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Chapter 2. Greek Historical Texts: Bibliographic Note
|Chapter 2: Bibliographic Notes (see full Bibliography)
For general surveys of Greek historical texts, see Meier & de Pogey-Castries (1930) 41-105, 158-68, and Buffière (1980) 49-236.
On the legend of Harmodius and Aristogeiton and its significance in Athenian democratic culture, see Podlecki (1966), Fehr (1984), Lavelle (1986), and Monoson (2000). See also Wohl (1999), who treats this story as well as offering ideas on the sexual ambiguity of Alcibiades as a destabilization of Athenian values.
On Spartan pederasty in historical times, see the important study of Cartledge (1981). Bethe (1907) is responsible for the theory that "anal insemination" was a Dorian practice, which is substantially followed by Patzer (1982); see Percy (1996) 27-35 for a succinct history of the controversy about this theory, and 73-92 for his own view of Spartan pederasty. See also Dover (1978) 185-96. Leitao (2001) argues that the Sacred Band of Thebes was not in fact organized on the basis of pederastic couples, as Plutarch imagines.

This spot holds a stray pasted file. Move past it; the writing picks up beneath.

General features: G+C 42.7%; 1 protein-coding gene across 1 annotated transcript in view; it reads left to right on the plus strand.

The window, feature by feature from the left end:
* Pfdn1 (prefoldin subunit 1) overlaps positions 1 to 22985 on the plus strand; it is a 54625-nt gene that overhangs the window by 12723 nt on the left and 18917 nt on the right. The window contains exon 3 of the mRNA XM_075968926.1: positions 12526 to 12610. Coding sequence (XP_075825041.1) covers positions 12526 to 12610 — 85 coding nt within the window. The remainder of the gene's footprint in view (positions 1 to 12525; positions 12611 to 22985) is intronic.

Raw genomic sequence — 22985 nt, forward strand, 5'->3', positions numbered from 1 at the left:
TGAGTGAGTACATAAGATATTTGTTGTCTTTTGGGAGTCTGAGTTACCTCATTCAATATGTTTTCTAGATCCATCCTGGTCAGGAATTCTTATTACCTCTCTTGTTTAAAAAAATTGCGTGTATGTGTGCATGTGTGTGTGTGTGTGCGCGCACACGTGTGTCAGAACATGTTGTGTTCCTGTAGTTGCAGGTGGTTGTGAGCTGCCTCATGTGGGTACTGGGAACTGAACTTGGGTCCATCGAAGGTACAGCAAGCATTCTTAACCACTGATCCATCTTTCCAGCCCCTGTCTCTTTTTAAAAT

Bremmer (1980) and Sergent (1986) 7-54 see in the Cretan abduction ceremony an initiatory rite of Indo-European origins; this theory has been criticized by Dover (1988) 115-34 and Percy (1996) 19-26. Koehl (1986) argues for a Minoan origin based on artistic parallels (principally Fig. 1). On the other hand, Dodd (2000) takes a more sceptical view of Ephorus' evidence and shows how it is colored by contemporary Athenian views of pederasty. Percy (1996) 59-72 credits Aristotle's theory about a Cretan origin of pederasty as an institutionalized effort at population control and dates the phenomenon to the seventh century BCE.
On the Thera graffiti, see Hiller von Gaertringen (1897) 21-28, who connects them with the festival of Carneian Apollo; see also Brongersma (1990). Dover (1978) 112-14, 122-24 regards the more graphic graffiti as boasts and slanders. For the inscriptions on Athenian vases, see Lang (1976) 11-15. On the graffiti at Nemea, see Miller (1979) 99-101, on those at Thasos, Garlan & Masson (1982) and Taillardat (1983).
On the significance of the gymnastic law of Beroea, see Moretti (1982) 48-54, who regards it as an attempt to protect the young from seduction, and Cantarella (1992) 28-34. See Gautier & Hatzopoulos (1993) for a detailed commentary.